It takes Corning about two years to come up with their next generation of Gorilla Glass for smartphones. After the last Gorilla Glass 6 from 2018, the company is right on time to unveil its next iteration, the Gorilla Glass Victus, which promises to double the scratch resistance.

Not only is Victus twice as hard to scratch, but it can also withstand a 2-meter fall compared to its predecessor’s 1.6m durability.

John Bayne, who leads Corning’s Gorilla Glass business, said that they had to start from scratch in Victus’s case. He explained the process as follows:

It’s really an infinite palette of options. We start with thousands of compositions, and we do a lot of computer monitoring simulation, get down to a couple of dozen candidates, do some lab melts, then two or three manufacturing trials to get that ultimate glass.

What makes the glass so strong is the ion exchange process in which potassium ions shove aside smaller sodium ions. The more potassium ions are squeezed into it, the better the durability gets and Corning has been focused on doing so for 7 years.

Go ahead, touch it.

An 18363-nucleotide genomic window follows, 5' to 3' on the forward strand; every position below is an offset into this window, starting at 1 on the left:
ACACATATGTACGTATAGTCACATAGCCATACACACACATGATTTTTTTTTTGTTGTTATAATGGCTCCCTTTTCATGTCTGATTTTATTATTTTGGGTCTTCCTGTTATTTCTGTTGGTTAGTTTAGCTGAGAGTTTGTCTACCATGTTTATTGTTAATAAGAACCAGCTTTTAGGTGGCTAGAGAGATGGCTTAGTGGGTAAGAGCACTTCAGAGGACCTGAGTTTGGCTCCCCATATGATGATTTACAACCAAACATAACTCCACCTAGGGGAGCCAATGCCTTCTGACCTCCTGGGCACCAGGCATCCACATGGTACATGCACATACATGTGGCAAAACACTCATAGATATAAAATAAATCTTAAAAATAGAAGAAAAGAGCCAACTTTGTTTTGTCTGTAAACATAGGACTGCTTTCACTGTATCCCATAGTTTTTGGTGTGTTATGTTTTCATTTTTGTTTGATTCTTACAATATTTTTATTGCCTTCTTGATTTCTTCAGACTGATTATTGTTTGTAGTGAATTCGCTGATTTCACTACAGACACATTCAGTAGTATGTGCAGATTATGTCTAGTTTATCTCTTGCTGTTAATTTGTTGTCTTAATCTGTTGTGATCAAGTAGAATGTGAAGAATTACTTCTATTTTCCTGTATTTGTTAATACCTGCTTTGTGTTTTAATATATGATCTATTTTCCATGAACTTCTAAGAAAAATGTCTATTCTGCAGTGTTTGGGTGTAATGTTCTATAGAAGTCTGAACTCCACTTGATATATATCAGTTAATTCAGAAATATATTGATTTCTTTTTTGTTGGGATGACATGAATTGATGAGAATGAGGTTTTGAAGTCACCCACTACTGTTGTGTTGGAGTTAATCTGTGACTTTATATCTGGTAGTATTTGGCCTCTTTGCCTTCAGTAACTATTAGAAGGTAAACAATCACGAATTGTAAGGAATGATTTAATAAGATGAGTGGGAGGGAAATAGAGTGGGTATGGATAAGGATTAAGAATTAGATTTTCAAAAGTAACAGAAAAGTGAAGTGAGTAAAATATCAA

The technologists traded off different compositions of the glass and the process of ion exchange until they were able to reach a notable improvement.

Corning said that it focused on preventing deep, lateral scratches rather than the “micro ductile” ones that are only visible when they catch the light at a certain angle. By doing so, they were able to make phone displays in lab tests less likely to shatter in the long run.

However, while all of these are certainly big claims, it remains to be seen how it performs in real life given that smartphone displays have not improved in scratch resistance for nearly a decade. Hence, getting anywhere near the advertised claims will be good news.

Victus is yet to arrive in the market but Bayne says that the company is ready to meet demands despite the ongoing pandemic. This means that we may start seeing Smartphone with Gorilla Glass Victus by the end of the year since the technology is ready for mass production.